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Sub-Saharan African migrant youths’ help-seeking barriers and facilitators for mental health and substance use problems: a qualitative study



Many young migrants and their parents are reluctant to seek help for mental health and substance use problems. Help-seeking delays can result in longer duration of untreated problems and poorer outcomes. In this study, we aimed to identify the help-seeking barriers and facilitators for anxiety, depression and alcohol and drug use problems in young people from recently established sub-Saharan African migrant communities.


A qualitative study, incorporating individual, in-depth interviews and focus group discussions, was undertaken in Melbourne, Australia. Twenty-eight young sub-Saharan African migrants participated in the individual interviews, and 41 sub-Saharan African-born parents and key community leaders participated in 4 focus groups. All participants were aged 16 years or over. A thematic analysis of the data was undertaken.


Themes and related sub-themes were abstracted from the data, reflecting the young people’s, parents’ and key community leaders’ beliefs about barriers and facilitators to help-seeking for mental health and substance use problems. Four help-seeking barriers were identified: stigma of mental illness, lack of mental health literacy in parents and young people, lack of cultural competency of formal help sources, and financial costs deterring access. Five help-seeking facilitators were abstracted: being open with friends and family, strong community support systems, trustworthiness and confidentiality of help-sources, perceived expertise of formal help-sources, increasing young people’s and parents’ mental health literacy.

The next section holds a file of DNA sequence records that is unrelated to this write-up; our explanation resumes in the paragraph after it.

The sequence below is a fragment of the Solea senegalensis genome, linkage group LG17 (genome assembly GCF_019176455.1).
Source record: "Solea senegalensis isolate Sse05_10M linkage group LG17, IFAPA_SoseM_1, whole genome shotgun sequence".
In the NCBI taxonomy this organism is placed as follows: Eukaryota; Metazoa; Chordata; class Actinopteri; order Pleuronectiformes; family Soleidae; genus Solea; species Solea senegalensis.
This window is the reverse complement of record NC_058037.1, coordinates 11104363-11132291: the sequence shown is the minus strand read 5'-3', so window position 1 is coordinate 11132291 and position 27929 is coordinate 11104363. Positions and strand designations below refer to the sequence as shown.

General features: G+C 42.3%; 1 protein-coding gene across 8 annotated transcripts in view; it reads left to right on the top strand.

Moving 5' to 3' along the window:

Programs that identify and build on help-seeking facilitators while addressing help-seeking barriers are needed to address mental health issues among young sub-Saharan African migrants. Strategies to address help-seeking barriers should consider counteracting stigma and increasing mental health literacy in sub-Saharan African communities, increasing health providers’ cultural competency and perceived trustworthiness, and addressing financial barriers to accessing services.